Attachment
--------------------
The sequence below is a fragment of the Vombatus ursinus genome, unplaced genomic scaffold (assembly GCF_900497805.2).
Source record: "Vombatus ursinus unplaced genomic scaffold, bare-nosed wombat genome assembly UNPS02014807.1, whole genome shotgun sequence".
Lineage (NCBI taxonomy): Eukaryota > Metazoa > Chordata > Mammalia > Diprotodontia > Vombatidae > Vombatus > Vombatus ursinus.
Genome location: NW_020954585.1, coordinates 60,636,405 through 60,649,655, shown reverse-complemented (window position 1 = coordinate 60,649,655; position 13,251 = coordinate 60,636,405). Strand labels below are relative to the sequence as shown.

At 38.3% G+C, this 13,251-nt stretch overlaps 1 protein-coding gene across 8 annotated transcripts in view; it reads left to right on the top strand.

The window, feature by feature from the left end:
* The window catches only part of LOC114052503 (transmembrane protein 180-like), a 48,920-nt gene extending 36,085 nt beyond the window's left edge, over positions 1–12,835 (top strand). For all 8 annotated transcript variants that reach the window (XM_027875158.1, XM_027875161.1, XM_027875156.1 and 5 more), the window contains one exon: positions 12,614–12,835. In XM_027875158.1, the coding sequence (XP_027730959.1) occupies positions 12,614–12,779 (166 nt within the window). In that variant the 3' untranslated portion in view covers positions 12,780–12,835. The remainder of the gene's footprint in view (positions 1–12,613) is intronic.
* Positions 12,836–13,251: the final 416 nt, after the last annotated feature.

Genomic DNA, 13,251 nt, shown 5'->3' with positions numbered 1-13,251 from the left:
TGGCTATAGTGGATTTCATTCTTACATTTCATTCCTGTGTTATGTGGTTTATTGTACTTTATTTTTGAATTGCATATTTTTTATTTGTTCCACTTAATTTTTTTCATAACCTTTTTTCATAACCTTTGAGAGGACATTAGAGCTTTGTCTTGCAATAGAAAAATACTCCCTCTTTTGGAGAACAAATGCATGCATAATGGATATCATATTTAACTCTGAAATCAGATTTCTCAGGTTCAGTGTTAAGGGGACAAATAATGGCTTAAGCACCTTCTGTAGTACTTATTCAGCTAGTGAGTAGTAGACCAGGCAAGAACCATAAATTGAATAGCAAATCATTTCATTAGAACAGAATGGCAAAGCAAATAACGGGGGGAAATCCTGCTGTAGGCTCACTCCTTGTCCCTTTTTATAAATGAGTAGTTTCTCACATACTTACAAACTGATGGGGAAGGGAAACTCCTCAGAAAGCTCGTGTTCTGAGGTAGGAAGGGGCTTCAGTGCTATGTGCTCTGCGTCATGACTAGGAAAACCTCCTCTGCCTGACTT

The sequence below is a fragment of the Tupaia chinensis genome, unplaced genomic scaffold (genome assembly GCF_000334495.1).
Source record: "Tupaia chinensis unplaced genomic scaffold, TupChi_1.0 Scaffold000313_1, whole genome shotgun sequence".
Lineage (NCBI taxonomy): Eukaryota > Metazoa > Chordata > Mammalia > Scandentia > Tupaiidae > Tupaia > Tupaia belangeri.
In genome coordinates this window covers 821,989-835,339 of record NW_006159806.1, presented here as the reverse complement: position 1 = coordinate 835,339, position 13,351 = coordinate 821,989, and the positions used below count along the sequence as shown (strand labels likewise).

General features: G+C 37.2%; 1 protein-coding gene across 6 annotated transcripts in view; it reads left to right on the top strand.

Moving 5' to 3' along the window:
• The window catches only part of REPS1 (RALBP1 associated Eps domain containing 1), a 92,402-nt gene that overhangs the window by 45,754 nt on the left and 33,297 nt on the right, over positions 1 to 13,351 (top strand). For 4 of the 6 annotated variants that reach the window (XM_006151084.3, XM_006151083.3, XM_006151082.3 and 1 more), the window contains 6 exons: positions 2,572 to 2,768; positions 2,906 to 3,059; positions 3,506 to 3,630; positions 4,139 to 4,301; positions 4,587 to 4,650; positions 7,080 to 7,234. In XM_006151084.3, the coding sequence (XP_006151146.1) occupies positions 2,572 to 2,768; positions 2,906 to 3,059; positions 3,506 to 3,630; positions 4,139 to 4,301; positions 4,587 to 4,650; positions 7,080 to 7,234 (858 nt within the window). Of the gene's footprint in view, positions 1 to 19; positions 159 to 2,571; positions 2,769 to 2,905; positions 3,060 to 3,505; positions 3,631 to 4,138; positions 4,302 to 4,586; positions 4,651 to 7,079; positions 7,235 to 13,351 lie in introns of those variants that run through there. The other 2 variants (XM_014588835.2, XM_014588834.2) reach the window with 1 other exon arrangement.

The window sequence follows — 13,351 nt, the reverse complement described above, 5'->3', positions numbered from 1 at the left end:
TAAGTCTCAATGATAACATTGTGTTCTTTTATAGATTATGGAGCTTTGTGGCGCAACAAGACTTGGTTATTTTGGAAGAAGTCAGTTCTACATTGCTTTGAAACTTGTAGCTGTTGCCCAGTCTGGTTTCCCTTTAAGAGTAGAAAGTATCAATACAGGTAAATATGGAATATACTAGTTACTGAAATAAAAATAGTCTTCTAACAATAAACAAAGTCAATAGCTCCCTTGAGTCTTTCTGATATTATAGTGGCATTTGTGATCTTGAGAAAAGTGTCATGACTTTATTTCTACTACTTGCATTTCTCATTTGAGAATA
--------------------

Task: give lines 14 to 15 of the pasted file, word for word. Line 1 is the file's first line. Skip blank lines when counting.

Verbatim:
In genome coordinates this window covers 821,989-835,339 of record NW_006159806.1, presented here as the reverse complement: position 1 = coordinate 835,339, position 13,351 = coordinate 821,989, and the positions used below count along the sequence as shown (strand labels likewise).

General features: G+C 37.2%; 1 protein-coding gene across 6 annotated transcripts in view; it reads left to right on the top strand.